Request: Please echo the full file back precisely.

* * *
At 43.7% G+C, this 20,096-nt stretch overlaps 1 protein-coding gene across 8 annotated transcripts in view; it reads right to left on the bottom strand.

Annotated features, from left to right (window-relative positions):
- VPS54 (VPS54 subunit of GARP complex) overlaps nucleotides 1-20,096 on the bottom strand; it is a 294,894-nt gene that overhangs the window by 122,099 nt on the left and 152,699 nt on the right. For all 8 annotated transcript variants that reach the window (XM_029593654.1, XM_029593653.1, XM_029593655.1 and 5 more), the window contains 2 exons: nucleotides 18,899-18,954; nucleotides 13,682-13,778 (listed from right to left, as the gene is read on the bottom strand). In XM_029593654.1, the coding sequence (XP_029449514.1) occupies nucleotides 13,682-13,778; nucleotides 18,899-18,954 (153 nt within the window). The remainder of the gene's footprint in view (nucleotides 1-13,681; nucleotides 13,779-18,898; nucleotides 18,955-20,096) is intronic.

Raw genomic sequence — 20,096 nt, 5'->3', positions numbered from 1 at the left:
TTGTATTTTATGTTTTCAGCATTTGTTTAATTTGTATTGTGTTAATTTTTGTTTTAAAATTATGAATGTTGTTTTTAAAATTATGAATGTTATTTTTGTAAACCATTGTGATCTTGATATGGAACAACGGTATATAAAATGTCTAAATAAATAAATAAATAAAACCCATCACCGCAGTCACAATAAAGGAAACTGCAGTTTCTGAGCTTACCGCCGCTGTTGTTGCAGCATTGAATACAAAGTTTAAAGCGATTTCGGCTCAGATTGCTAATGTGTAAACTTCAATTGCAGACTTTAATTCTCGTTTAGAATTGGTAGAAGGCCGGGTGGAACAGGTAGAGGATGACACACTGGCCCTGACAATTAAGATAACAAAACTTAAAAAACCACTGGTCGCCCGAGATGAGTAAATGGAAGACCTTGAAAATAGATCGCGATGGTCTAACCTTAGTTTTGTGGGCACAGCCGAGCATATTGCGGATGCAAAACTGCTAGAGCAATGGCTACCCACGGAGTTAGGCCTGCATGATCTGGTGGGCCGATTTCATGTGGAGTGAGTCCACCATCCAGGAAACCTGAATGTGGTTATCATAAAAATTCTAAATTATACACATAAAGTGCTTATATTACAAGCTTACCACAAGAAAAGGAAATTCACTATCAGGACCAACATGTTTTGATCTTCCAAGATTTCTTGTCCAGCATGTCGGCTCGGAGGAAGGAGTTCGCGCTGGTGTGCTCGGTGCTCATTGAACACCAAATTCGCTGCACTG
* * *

At 43.7% G+C, this 20,096-nt stretch overlaps 1 protein-coding gene across 8 annotated transcripts in view; it reads right to left on the bottom strand.

Annotated features, from left to right (window-relative positions):
- VPS54 (VPS54 subunit of GARP complex) overlaps nucleotides 1-20,096 on the bottom strand; it is a 294,894-nt gene that overhangs the window by 122,099 nt on the left and 152,699 nt on the right. For all 8 annotated transcript variants that reach the window (XM_029593654.1, XM_029593653.1, XM_029593655.1 and 5 more), the window contains 2 exons: nucleotides 18,899-18,954; nucleotides 13,682-13,778 (listed from right to left, as the gene is read on the bottom strand). In XM_029593654.1, the coding sequence (XP_029449514.1) occupies nucleotides 13,682-13,778; nucleotides 18,899-18,954 (153 nt within the window). The remainder of the gene's footprint in view (nucleotides 1-13,681; nucleotides 13,779-18,898; nucleotides 18,955-20,096) is intronic.

Raw genomic sequence — 20,096 nt, 5'->3', positions numbered from 1 at the left:
TTGTATTTTATGTTTTCAGCATTTGTTTAATTTGTATTGTGTTAATTTTTGTTTTAAAATTATGAATGTTGTTTTTAAAATTATGAATGTTATTTTTGTAAACCATTGTGATCTTGATATGGAACAACGGTATATAAAATGTCTAAATAAATAAATAAATAAAACCCATCACCGCAGTCACAATAAAGGAAACTGCAGTTTCTGAGCTTACCGCCGCTGTTGTTGCAGCATTGAATACAAAGTTTAAAGCGATTTCGGCTCAGATTGCTAATGTGTAAACTTCAATTGCAGACTTTAATTCTCGTTTAGAATTGGTAGAAGGCCGGGTGGAACAGGTAGAGGATGACACACTGGCCCTGACAATTAAGATAACAAAACTTAAAAAACCACTGGTCGCCCGAGATGAGTAAATGGAAGACCTTGAAAATAGATCGCGATGGTCTAACCTTAGTTTTGTGGGCACAGCCGAGCATATTGCGGATGCAAAACTGCTAGAGCAATGGCTACCCACGGAGTTAGGCCTGCATGATCTGGTGGGCCGATTTCATGTGGAGTGAGTCCACCATCCAGGAAACCTGAATGTGGTTATCATAAAAATTCTAAATTATACACATAAAGTGCTTATATTACAAGCTTACCACAAGAAAAGGAAATTCACTATCAGGACCAACATGTTTTGATCTTCCAAGATTTCTTGTCCAGCATGTCGGCTCGGAGGAAGGAGTTCGCGCTGGTGTGCTCGGTGCTCATTGAACACCAAATTCGCTGCACTG